I would hope by now that most people know the basic tricks of how to tell a real email from a phishing email, but we know that the bad guys have gotten very good at their tricks, particularly with spear-phishing emails that are on target and do an amazing job of mimicking the real thing.
New research from Trend Micro has found that 91 percent of all advanced persistent threat (APT) cyber attacks start with a spear-phishing email. Because these emails are so successful at convincing the recipient that it is a real email, the recipient is more likely to click on the link or open an attachment. This leads to malware being loaded onto the computer. Trend Micro provided some hints on what to look for in these attachments:
Spear-phishing emails can have attachments of varying file types. We found that the most commonly used and shared file types in organizations (e.g., .XLS, .PDF, .DOC, .DOCX, and .HWP) accounted for 70% of the total number of spear-phishing email attachments during our monitoring.
What was surprising to me was that .EXE, or executable files, were not as common, especially since I just received two phishing emails in the past week with .EXE attachments. But Trend Micro’s theory is that, more often than not, your security software has detected these attachments and blocked them or alerted the user. Even so, attachments appear to be more favored than embedded links, as Trend Micro found that 94 percent of the spear-phishing emails contained attachments.
Why so many attachments when we should be on high alert to not open anything we aren’t expecting? It is because the emails are so well targeted. The people who are receiving these scams are people who regularly receive attached documents. Trend Micro also added this interesting tidbit:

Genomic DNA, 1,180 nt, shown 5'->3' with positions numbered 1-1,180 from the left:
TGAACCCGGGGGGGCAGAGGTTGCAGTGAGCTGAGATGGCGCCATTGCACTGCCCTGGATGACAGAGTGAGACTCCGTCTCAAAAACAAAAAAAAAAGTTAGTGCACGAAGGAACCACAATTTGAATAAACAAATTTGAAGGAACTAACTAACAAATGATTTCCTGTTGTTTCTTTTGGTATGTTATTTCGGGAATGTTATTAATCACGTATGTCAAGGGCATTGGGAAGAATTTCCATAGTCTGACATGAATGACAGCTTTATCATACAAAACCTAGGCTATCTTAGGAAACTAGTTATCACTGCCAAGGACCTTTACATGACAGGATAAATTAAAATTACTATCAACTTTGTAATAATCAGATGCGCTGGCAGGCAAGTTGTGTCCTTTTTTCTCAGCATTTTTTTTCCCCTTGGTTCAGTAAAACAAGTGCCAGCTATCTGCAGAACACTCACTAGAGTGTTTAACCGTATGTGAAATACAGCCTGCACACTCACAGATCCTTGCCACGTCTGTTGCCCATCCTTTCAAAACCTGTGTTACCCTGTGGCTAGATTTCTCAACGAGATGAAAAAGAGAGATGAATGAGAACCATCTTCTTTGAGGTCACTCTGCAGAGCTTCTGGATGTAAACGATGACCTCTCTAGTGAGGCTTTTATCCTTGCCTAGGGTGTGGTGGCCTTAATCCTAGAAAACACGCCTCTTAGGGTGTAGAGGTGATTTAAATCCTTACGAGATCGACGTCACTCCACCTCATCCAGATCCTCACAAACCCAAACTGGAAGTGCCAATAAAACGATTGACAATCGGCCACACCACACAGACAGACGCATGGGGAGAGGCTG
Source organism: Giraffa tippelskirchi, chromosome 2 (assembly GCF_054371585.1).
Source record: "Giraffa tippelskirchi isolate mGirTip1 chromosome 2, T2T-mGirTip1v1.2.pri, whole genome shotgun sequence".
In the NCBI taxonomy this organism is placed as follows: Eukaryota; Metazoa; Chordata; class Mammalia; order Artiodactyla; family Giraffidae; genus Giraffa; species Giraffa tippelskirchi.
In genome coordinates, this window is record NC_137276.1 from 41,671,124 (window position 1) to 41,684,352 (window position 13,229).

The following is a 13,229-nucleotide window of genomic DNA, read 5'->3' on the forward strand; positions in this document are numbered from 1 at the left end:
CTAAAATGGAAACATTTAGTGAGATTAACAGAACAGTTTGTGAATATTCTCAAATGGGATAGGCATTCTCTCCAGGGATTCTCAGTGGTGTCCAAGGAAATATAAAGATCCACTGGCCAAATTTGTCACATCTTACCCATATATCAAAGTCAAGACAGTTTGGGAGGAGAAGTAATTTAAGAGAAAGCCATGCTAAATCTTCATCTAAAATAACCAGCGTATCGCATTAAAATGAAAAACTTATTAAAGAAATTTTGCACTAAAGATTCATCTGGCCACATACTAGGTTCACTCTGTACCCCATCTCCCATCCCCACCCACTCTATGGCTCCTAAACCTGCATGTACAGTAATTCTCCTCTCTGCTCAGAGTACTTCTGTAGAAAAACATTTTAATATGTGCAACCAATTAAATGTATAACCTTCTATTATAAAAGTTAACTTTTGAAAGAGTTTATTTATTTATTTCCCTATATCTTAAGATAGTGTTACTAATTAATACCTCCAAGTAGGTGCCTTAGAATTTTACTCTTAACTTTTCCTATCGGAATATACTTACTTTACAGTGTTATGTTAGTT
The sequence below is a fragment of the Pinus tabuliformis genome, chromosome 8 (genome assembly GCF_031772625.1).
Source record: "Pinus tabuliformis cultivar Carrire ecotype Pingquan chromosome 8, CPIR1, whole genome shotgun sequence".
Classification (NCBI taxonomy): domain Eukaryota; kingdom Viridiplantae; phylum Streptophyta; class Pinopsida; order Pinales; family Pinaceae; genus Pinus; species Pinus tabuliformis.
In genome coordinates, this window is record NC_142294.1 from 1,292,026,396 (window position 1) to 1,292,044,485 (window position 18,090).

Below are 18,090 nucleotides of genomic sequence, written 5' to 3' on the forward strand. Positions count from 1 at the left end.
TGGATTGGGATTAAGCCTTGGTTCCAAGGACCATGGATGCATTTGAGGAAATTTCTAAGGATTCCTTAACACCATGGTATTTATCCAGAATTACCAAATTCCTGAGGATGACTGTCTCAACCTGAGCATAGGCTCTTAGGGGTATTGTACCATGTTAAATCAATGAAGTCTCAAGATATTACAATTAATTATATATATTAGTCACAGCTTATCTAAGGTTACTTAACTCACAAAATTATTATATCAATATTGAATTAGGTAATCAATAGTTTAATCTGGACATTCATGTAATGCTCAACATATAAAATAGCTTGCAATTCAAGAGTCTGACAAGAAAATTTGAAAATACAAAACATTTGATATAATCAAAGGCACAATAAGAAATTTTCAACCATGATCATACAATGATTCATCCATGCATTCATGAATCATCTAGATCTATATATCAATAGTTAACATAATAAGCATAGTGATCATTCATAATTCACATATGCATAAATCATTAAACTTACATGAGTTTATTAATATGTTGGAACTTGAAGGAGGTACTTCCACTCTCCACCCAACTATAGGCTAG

Targeted emails without attachments are more often sent to noncorporate or nongovernmental organization (NGO) targets like activist groups and international organizations as their members typically reside in different countries. In such a case, a spear-phishing email that lures victims to click a link and to download a file from a remote site may not appear suspicious.
The bad guys have added a new layer to their trickery, but I’m not sure how widespread this is yet. This happened to me in two emails, and the security folks I talked to were unaware of the tactic. They were targeted to me, using my name, in regards to my YouTube account. Now, my first clue that this was spam was that I don’t have a YouTube account, but I still did my usual checks to see how the spammer was trying to trick me. When I rested my cursor on top of the link — no attachments this time — I got a pop-up that showed the YouTube URL. But a closer look at the left hand corner of my screen revealed the real URL, which was most definitely not YouTube.